OKLAHOMA CITY – Is Oklahoma in the midst of good times, headed for better?
Or, is the state more accurately characterized as having a strong economy, while standing on the verge of retrograde motion in competitiveness?
In the seventh annual assessment of economic competitiveness from the American Legislative Exchange Council (ALEC), released today (Tuesday) the state garners a good ranking of ninth best state in the nation.
“These rankings reveal that policymakers have significant work to do to make sure that Oklahoma is best positioned to diversify its economy and compete for the location of entrepreneurs and job creators,” said Jonathan Small, policy vice president at the Oklahoma Council of Public Affairs.
The higher ranking for present performance comes from a blend of three equally-weighted factors in the ALEC assessment, guided by economist Arthur Laffer, state gross domestic product, absolute domestic migration and non-farm payroll employment.
Jonathan Williams, director of tax and fiscal policy for ALEC and one of the authors, briefed Watchdog.org reporters on the new analysis, entitled “Rich States, Poor States: ALEC-Laffer State Economic Competitiveness Index.”
Stephen Moore -- chief economist at the Heritage Foundation in Washington, D.C., editorial board member for The Wall Street Journal and Founder of the Club for Growth -- is co-author of the report.
The “outlook” rank, where Oklahoma comparatively declined in 2013, is derived from a blend of 15 variables.
The Sooner State continues to score a first-place ranking for three variables: keeping the state minimum wage at the federal floor, for the absence of a state estate/inheritance tax and as a right-to-work state.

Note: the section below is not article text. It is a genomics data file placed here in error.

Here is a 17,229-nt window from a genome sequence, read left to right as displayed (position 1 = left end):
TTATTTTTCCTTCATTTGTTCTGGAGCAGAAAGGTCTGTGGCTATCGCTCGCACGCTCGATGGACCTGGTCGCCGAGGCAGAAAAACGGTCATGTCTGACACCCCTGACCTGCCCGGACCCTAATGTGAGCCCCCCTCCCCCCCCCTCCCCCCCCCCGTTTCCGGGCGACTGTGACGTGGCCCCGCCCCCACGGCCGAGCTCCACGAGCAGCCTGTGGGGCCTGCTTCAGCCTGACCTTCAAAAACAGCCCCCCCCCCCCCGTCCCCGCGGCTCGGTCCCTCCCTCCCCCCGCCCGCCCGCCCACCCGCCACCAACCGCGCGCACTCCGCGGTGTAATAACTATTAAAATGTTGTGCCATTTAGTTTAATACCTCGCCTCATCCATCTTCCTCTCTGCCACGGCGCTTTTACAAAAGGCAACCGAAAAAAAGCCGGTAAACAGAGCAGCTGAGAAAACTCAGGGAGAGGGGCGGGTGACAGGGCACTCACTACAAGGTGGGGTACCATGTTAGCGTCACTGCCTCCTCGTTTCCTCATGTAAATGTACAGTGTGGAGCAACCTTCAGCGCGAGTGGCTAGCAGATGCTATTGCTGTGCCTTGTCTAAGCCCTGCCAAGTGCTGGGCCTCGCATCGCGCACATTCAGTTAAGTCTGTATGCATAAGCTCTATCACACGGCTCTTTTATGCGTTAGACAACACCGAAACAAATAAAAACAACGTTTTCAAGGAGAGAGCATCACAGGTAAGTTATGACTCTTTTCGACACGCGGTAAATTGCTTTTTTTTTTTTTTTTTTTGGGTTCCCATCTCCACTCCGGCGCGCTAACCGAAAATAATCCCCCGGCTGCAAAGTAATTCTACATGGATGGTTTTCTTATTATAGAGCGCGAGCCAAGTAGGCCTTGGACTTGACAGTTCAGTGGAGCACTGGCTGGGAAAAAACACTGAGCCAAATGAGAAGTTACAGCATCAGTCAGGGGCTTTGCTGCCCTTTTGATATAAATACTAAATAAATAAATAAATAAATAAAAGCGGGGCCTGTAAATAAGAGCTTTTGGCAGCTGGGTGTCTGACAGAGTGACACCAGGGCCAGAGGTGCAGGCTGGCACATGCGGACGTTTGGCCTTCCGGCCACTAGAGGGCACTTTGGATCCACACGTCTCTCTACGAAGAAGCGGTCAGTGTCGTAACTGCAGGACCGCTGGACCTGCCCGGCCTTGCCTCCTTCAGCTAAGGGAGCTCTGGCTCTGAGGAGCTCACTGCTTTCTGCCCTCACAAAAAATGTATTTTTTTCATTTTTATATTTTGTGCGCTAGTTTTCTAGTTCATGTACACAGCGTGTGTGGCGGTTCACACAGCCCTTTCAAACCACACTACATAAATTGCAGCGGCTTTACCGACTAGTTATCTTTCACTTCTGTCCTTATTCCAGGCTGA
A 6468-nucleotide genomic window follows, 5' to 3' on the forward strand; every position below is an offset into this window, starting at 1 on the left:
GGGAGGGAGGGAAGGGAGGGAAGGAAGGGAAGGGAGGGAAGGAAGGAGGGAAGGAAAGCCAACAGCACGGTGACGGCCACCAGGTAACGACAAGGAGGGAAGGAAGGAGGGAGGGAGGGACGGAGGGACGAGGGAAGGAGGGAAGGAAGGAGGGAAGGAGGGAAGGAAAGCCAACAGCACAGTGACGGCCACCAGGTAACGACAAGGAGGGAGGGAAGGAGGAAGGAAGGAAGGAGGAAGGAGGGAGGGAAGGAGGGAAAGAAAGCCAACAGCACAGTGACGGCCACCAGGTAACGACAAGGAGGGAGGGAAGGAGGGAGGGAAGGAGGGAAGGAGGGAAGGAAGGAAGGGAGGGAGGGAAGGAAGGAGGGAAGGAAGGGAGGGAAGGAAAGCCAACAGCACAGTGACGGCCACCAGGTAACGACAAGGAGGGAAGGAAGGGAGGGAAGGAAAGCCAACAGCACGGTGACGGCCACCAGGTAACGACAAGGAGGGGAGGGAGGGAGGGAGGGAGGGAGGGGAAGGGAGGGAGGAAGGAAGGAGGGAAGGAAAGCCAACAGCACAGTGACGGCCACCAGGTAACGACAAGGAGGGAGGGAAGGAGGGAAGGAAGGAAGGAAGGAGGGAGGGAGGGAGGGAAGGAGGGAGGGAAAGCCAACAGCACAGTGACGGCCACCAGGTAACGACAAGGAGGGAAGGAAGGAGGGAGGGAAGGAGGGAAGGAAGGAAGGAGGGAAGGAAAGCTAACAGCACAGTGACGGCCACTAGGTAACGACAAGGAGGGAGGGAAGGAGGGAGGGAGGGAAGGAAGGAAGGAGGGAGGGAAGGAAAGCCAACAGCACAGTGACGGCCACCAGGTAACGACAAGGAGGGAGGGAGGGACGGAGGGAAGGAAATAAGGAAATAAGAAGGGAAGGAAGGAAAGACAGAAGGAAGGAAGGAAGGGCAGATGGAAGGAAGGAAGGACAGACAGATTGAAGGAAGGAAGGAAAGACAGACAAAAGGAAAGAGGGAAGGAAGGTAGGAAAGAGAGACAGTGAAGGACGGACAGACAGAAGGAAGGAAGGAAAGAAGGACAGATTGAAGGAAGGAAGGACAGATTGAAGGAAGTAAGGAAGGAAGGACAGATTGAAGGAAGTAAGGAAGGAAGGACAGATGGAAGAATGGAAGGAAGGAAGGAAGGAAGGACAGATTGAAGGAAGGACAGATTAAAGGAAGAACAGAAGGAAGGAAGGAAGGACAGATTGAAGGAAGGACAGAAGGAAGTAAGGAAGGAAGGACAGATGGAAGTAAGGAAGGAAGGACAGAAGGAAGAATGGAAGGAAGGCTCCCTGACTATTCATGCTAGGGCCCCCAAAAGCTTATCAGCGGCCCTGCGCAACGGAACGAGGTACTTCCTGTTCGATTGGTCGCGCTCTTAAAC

The state also gets high marks for its low property tax burden (second) and tax expenditure limits (third).
Oklahoma falls into the broad middle of the spectrum on income tax progressivity (27th), marginal personal income tax rate (22nd), tax burden other than income, property and sales (16th), recent tax changes (29th) and debt service as a share of tax revenue (at 6.9 percent, ranking 14th best in the nation).
Oklahoma comes in number 35 for the number of full-time equivalent public employees per 10,000 of population (56.3).
Furthermore, Oklahoma’s sales tax burden yields a poor ranking of 36th, historic tort liability costs kept Oklahoma at a low ranking of 42nd, and workers compensation costs (at $2.77 per $100 of payroll) led to an abysmal rank of 45th out of the fifty states.
Small cautioned, in his interview with CapitolBeatOK:
“Oklahoma’s outlook has slipped because other than very recent workers’ compensation reform, Oklahoma policy makers have been distracted with the usual outcries for more spending from Oklahoma tax consumers.
“Oklahoma’s abysmal ranking for public employees and top personal income tax rank hold the state back and limit opportunities for Oklahoma citizens. The public employee ranking is not surprising given Oklahoma trails the nation when comparing the share of state private sector income to total state income.”
The workers’ comp ranking might improve in the next analysis, in wake of reforms enacted last year (and so far upheld in litigation).
Other developments that could raise the state’s ranking in the ALEC/Laffer/Moore analysis include the proposal to trim the top personal income tax rate from 5.25 percent to 5 percent in 2016, and pending legislation to nip the corporate income tax from 6 percent to 5 percent.
On the other hand, the state could slip if an oil and gas industry drilling incentive that has helped fuel the state’s energy-driven economy lapses next year.
Small commented, “Oklahoma’s abysmal ranking for public employees and top personal income tax rank hold the state back and limit opportunities for Oklahoma citizens. The public employee ranking is not surprising given Oklahoma trails the nation when comparing the share of state private sector income to total state income.”
OCPA, where Small is a ranking analyst, is the state’s largest free-market think tank. The 2014 edition of “Rich States, Poor States” can be downloaded here.